Boxwood: An Historic Shrub

Boxwood: An Historic
Shrub for Williamsburg Gardens

By Shirley Livingston, Master Gardener Volunteer

Many James City County residents, influenced by historic gardens in this area, have boxwood plantings in their gardens. Although boxwood is considered to be a low-maintenance shrub, it is subject to a number of diseases which can be minimized by knowing your plant and its growing requirements.

Boxwood was introduced to North America from Europe in the mid-1600s and soon became a popular plant in formal gardens and hedges. Although there are approximately 160 varieties, three are commonly seen in our local gardens.

Buxus sempervirens, the common or American boxwood, can attain a mature height of 15 to 20 feet. The wood and roots are highly prized for carving. Highly prized for its wood, it is used as a foundation, corner or screening plant.

The cultivar, buxus sempervirens suffruticosa or “English” boxwood is very dwarf and slow-growing. The leaves are quite fragrant. It is used for edging and can be pruned regularly to maintain its dwarf shape. However 150-year old plants can attain a height of 3 feet.

Finally, there is buxus microphylla (Japanese or Korean boxwood). Japanese boxwood rarely grow more than 3 feet tall and are usually used as an edging or low hedge plant. Japanese boxwood tends to suffer fewer disease problems than common or English boxwood.

As if it were not confusing enough for “American” boxwood to have originated elsewhere, there are also boxwood impersonators. The dwarf yaupon holly is distinguished from boxwood by its leaves. Smooth boxwood leaves sit directly opposite one another on the stem, while the scalloped holly leaves are arranged alternately.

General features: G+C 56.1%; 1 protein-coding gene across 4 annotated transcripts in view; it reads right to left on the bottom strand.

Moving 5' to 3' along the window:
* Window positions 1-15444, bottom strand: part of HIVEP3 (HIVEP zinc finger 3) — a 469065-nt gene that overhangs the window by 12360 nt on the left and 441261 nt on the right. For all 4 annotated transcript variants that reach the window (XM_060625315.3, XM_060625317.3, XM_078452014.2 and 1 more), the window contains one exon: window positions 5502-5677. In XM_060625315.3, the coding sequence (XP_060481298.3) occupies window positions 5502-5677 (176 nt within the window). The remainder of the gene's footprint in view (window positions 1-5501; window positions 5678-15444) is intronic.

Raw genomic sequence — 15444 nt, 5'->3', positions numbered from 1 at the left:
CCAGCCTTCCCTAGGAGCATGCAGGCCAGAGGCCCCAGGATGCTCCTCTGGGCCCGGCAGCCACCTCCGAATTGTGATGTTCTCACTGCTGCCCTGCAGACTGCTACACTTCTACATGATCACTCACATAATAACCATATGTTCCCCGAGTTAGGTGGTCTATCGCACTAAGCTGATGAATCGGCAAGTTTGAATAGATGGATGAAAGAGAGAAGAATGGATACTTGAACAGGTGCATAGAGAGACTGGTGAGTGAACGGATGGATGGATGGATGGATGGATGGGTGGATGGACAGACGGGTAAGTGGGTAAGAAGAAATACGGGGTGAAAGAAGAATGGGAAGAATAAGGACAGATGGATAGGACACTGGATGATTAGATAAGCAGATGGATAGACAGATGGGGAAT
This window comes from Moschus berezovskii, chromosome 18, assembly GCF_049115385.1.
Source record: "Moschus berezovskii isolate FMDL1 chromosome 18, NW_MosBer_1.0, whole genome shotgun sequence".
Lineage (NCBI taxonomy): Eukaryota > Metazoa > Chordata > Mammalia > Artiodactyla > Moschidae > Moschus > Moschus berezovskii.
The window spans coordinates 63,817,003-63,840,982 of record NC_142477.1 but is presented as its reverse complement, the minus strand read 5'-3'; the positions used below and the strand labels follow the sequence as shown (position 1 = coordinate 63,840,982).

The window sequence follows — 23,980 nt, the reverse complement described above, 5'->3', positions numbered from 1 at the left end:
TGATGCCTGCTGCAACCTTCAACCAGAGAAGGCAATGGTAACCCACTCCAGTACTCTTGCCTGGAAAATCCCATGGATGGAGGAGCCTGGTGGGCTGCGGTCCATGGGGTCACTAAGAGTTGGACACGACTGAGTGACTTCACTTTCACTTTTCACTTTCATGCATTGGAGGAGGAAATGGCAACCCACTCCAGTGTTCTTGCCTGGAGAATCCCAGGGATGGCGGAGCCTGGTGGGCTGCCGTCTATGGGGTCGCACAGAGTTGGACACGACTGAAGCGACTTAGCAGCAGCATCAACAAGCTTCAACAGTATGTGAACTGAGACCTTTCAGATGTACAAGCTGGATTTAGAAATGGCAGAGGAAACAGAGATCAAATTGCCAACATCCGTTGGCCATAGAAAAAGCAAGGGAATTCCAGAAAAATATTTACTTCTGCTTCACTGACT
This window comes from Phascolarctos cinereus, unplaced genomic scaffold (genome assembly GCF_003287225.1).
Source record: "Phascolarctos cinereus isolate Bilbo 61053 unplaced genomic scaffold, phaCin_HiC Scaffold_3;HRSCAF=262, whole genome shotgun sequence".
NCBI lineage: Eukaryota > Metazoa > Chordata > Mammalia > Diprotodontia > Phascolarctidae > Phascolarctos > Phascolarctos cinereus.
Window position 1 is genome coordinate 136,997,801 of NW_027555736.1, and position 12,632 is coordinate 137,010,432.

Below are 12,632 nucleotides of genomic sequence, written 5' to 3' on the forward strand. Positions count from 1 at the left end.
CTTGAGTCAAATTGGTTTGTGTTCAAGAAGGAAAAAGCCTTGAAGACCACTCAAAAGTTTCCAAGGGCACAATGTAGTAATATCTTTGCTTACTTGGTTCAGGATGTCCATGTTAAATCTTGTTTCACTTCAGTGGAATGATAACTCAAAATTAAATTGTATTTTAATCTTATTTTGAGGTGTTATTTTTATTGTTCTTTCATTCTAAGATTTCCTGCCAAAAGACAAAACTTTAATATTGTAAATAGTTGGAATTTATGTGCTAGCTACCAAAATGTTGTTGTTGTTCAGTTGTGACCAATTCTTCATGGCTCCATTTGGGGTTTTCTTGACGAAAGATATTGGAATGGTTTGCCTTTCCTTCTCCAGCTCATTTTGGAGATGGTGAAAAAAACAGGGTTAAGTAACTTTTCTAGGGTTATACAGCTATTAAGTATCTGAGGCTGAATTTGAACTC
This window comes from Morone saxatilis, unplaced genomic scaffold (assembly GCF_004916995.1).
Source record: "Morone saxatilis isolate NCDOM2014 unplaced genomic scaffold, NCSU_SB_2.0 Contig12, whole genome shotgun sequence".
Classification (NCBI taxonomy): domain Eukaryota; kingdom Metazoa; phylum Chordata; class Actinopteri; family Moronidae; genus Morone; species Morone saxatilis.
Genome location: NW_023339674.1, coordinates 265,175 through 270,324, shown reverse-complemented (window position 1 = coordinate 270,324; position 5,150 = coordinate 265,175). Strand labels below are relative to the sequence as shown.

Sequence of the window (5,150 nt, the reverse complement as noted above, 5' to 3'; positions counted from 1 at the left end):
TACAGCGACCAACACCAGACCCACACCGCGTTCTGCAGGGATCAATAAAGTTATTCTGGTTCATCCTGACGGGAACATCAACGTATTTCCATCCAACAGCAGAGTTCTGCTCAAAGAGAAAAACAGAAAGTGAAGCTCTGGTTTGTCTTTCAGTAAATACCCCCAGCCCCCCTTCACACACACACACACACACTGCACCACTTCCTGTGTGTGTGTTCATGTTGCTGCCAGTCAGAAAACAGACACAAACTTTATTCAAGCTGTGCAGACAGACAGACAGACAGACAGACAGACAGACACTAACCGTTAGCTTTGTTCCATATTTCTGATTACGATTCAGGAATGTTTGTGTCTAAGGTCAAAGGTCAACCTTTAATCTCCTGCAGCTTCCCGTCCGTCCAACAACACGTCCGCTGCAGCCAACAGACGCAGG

The most important factor in preventing disease is to plant boxwood properly. Boxwoods should only be planted in well-drained soils. They grow best in semi-shade, although they will live in full sun.

Once established, deep water boxwood during periods of drought. Boxwood can be pruned or sheared in spring for shaping or to remove any branches killed by winter cold.

A soil sample analysis submitted to Extension will provide specific fertilizer recommendations for your particular site. A sign of nitrogen deficiency is yellowing of leaves, particularly older leaves inside the plant.

Some of the diseases and pests to which boxwood is subject are phytophthora root rot, English boxwood decline, nematodes, volutella stem blight, leafminer, mites and psyllid. If you suspect you have any of these problems, you can obtain further information from the following links:

Major Diseases of Boxwood, by Mary Ann Hansen, Virginia Tech

Diseases of Boxwood, by Diane Relf, Extension Specialist, Virginia Cooperative Extension

Insects to be on the Lookout for in April, by Eric R. Day, Insect Identification Laboratory, Virginia Tech

You can also take samples to the Extension office for analysis.

Don’t be overwhelmed by the list of possible problems. Boxwood can provide a delightful addition to your landscape – it’s even deer resistant!

Further details on boxwood culture and history may be obtained from Boxwood in the Landscape, by Diane Relf and Bonnie Appleton, Extension Specialists at Virginia Tech.